These experiences will help me understand what future global business I may carry out. I now feel I know how to better approach these types of situations and challenges (other than language barriers). People from other countries carry out work differently than us from the USA, and we have to take things at their pace. To get the best results out of a project, you must comply with the others in your group, and this trip most definitely taught me that. It is hard to work with my fellow teammates (because of conflicting ideas on what is most important) let alone the Bolivians we need the information from. With patience and determination, you can always get the work done. You just need to be open to learning new ways of do the same things. Gathering information will be different, conducting meetings will be different, but these things should not stop you from the same goals you always have.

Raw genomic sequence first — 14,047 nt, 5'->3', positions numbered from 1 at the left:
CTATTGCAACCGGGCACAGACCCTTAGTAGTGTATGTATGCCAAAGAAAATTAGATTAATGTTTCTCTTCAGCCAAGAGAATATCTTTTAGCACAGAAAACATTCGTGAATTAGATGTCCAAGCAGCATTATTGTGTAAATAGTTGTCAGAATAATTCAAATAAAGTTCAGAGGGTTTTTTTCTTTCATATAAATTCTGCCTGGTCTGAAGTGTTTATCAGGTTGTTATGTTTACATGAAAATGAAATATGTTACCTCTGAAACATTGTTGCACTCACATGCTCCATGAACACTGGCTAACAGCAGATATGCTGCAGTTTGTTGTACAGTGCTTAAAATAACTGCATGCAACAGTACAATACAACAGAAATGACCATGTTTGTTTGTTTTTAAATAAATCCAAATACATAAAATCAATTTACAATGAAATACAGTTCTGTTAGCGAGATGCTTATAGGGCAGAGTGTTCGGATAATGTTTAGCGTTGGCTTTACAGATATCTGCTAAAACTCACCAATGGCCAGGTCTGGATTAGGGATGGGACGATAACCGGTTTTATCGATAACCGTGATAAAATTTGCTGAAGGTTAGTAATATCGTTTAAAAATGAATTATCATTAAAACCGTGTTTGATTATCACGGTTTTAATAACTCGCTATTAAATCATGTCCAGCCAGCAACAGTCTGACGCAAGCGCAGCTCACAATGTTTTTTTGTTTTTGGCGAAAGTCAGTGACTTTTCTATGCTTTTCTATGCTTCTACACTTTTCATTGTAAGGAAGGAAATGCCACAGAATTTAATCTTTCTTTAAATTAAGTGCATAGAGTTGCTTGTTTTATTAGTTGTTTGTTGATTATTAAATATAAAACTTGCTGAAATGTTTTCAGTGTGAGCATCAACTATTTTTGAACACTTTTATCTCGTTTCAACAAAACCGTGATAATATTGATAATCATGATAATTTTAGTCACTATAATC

I feel the most important part of this trip is learning that I am not alone in the world. It is very easy to forget that your culture and your beliefs are not the only ones in the world. Also, it is very easy to forget that the USA is one of the youngest nations culturally. We, as a nation, are a melting pot. A lot of my traditions come from other countries, particularly western countries like Poland, Italy, England, and Germany. Also, a lot of qualities that other nations identify with – like food and music – the USA does not have all to its own. Most of our food is from other places like Thailand, China, Italy, Greece, Germany, etc. Bolivia prides itself in its cultural food and music/traditional dancing. One of the days my group and I had the privilege of learning some traditional Bolivian dances. It opened my eyes to the pride one has in his/her country’s culture. As I mentioned before, it is easy to forget about the countries that have less of an influence on the USA. Italy and France have large influences on the US, but Brazil or Bolivia do not have large influences. There are so many different traditions in the world other than the few I know from my family and friends. My culture and beliefs are not necessarily the “right” way to live or the only way people live.